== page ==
I see this posted but no answer given. I think it would be a good idea if we have a question on here to illustrate an example of how to price an interest rate swap.

So far, I understand that that for a plain vanilla swap, you will need to get the present values of the fixed leg cash flows, and the floating leg cash flows. These legs can then be added or subtracted to give the price of the swap for the buyer/seller.

The difficulty arises when deciding which interest rate to use for:

  1. Discounting fixed leg cash flows
  2. Discounting floating leg cash flows
  3. Predicting the floating leg coupon reference rate fluctuation

If Eurodollar futures are supposed to be used, are the different maturity spot rates (100 - quoted price?) simply used to get the implied forward interest rates for all cash flow periods until maturity? These forward rates then used to discount the cash flow legs?


Two things: 1) The eurodollar implied futures rates need to be convexity-adjusted before they can be used as forward rates (futures rate = forward rate + convexity bias). 2) Discounting should be done using the OIS discount curve, not the LIBOR curve.

More specifically (and ignoring market conventions such as day count), let's say you're pricing a 1-year swap (6m fixed vs 3m floating) and let's assume that all the Eurodollar futures are perfectly aligned with the floating leg (i.e., there's no stub period and start & end dates are matched). Then step 1 is to compute the implied forward rates from the Eurodollar futures, which are $100 - \text{ED prices} - \text{convexity adjustments}$, where the convexity adjustments can be obtained using simple models or from dealers. Then the par swap rate is solved from $$ \frac{c}{2} \cdot d(0.5) + \frac{c}{2} \cdot d(1.0) = F_{0,0.25}\cdot 0.25 \cdot d(0.25) + F_{0.25,0.5}\cdot 0.25 \cdot d(0.5) + F_{0.5,0.75}\cdot 0.25 \cdot d(0.75) + F_{0.75,1}\cdot 0.25 \cdot d(1), $$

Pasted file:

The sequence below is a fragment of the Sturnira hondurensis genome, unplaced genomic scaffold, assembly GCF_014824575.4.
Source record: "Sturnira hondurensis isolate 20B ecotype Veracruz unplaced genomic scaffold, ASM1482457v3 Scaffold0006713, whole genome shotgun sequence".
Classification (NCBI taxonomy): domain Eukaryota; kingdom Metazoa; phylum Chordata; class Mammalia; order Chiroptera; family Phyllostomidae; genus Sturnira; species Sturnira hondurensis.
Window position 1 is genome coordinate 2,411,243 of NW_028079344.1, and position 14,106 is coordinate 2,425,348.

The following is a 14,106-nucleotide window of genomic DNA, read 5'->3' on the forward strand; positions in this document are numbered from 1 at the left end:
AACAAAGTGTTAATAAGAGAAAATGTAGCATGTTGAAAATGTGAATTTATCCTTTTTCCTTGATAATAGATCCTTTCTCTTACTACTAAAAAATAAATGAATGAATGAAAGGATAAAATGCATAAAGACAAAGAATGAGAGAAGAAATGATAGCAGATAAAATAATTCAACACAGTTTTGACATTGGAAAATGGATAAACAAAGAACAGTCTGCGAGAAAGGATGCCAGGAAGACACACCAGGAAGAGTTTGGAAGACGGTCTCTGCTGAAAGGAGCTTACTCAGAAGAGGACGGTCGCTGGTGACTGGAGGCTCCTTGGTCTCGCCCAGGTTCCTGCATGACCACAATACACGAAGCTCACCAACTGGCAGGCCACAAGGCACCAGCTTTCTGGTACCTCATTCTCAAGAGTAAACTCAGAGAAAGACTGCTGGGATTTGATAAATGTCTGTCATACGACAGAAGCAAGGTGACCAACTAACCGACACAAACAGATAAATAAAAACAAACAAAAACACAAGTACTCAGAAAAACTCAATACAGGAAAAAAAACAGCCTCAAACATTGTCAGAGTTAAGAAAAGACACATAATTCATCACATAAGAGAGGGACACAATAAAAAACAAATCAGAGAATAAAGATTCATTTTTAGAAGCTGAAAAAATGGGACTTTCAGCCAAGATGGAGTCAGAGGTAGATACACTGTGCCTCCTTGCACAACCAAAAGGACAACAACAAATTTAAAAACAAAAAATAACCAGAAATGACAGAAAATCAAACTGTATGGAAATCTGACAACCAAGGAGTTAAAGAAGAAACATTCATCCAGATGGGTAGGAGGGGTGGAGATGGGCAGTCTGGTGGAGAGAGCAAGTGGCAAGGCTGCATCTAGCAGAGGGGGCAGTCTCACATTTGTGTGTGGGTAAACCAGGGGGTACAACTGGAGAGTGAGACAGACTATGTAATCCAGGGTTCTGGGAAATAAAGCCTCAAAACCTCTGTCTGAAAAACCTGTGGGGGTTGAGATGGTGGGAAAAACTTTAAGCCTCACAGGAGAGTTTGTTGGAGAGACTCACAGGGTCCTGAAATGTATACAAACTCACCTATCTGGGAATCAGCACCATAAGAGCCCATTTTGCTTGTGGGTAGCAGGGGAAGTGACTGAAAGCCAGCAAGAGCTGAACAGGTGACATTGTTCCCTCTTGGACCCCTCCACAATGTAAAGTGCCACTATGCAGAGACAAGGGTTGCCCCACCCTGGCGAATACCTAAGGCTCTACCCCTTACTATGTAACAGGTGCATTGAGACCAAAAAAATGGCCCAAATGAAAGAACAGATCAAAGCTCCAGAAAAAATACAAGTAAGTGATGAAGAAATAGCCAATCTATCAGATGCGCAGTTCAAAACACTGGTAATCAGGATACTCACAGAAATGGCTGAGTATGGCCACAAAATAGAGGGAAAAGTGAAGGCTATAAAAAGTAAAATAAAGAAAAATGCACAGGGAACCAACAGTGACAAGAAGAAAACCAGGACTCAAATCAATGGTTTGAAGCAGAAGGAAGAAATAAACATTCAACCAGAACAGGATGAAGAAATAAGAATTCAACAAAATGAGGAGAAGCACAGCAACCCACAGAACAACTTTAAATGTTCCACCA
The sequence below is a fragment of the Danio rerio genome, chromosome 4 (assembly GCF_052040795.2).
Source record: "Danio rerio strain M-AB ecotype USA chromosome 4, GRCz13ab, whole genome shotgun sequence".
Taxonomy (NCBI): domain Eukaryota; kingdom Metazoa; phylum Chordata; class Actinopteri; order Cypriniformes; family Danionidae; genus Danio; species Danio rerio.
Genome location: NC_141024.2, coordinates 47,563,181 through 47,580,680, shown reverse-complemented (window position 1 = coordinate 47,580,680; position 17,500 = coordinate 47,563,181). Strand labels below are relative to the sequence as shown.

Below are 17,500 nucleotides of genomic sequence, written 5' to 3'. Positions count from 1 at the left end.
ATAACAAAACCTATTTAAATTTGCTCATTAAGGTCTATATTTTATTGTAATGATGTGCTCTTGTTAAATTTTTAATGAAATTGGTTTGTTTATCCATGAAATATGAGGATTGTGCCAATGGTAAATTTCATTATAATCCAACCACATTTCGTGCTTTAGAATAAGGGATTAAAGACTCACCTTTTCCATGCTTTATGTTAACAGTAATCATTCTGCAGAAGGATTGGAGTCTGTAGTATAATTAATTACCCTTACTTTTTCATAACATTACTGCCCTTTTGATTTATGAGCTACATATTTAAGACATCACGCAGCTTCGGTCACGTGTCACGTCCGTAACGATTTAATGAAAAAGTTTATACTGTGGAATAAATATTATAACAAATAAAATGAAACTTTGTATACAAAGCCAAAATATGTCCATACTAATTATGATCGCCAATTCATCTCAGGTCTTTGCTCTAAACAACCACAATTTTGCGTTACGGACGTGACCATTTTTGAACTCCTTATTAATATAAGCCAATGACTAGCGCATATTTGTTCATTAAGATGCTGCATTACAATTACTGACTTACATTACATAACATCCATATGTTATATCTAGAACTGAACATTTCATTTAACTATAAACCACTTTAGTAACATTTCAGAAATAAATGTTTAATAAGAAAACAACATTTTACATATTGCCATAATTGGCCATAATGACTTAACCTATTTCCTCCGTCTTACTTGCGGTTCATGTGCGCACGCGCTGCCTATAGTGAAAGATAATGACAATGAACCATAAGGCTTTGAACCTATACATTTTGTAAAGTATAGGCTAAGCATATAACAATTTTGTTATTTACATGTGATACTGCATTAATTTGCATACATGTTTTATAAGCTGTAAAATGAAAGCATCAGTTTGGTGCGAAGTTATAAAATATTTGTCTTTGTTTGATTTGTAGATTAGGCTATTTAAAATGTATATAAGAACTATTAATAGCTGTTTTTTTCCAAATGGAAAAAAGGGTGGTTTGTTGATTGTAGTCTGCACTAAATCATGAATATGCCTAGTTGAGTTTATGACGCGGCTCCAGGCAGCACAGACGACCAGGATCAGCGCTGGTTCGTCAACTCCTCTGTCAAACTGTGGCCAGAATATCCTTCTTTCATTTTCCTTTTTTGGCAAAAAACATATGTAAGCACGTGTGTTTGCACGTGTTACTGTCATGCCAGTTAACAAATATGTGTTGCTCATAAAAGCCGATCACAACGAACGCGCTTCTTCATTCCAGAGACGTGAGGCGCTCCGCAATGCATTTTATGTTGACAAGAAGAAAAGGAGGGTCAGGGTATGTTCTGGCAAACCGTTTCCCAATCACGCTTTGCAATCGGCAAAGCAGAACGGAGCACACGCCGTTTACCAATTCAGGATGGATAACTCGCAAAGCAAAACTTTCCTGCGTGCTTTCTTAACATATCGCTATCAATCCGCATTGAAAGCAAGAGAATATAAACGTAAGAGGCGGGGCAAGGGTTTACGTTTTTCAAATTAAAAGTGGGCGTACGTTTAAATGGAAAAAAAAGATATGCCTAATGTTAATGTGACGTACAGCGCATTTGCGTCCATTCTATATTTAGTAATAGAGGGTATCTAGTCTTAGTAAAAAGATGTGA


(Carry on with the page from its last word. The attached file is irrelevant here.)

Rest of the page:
where $c$ is the par coupon rate you're solving for, $F_{t_1,t_2}$'s are the forward rates between $t_1$ and $t_2$, and $d(t)$ is the OIS discount factor from time $t$ back to the settlement date.

  • $\begingroup$ Thanks for your answer. Do you think you can please clarify what you mean by LIBOR and OIS discount curves and how they are relevant to ED? $\endgroup$ – rex Jun 24 '14 at 19:58
  • $\begingroup$ @ArmenSafieh-Garabedian Before the credit crisis, we used to treat libor as a risk-free rate. To price a swap, we'd simply discount cash flows using libor-based discount factors. Then the crisis hit and changed everything. Nowadays, we discount cash flows using rates that reflect actual funding costs. Since the funding cost of collateralized swaps is the Fed funds rate, the discount factor should be based on the OIS curve (which in turn is based on Fed funds rate). This white paper might help developers.opengamma.com/quantitative-research/… $\endgroup$ – Helin Jun 25 '14 at 0:22
  • $\begingroup$ Thanks @haginile. A few more clarifications: Is c, the percentage of his fixed rate the 'giver' of the fixed leg will give so that the agreement has 0 PV? On the RHS of your equation, should the third term have d(0.75) instead of d(0.5) ? $\endgroup$ – rex Jun 25 '14 at 7:38
  • $\begingroup$ @ArmenSafieh-Garabedian, yes, $c$ is the par rate that sets PV at 0, and I've corrected the embarrassing typo. $\endgroup$ – Helin Jun 25 '14 at 14:20
  • $\begingroup$ do you think a brief explanation of how to construct the OIS curve and get the discount factors for the various dates would make this a more complete answer? $\endgroup$ – rex Jul 9 '14 at 12:38

Your Answer

By clicking “Post Your Answer”, you agree to our terms of service, privacy policy and cookie policy

Not the answer you're looking for? Browse other questions tagged or ask your own question.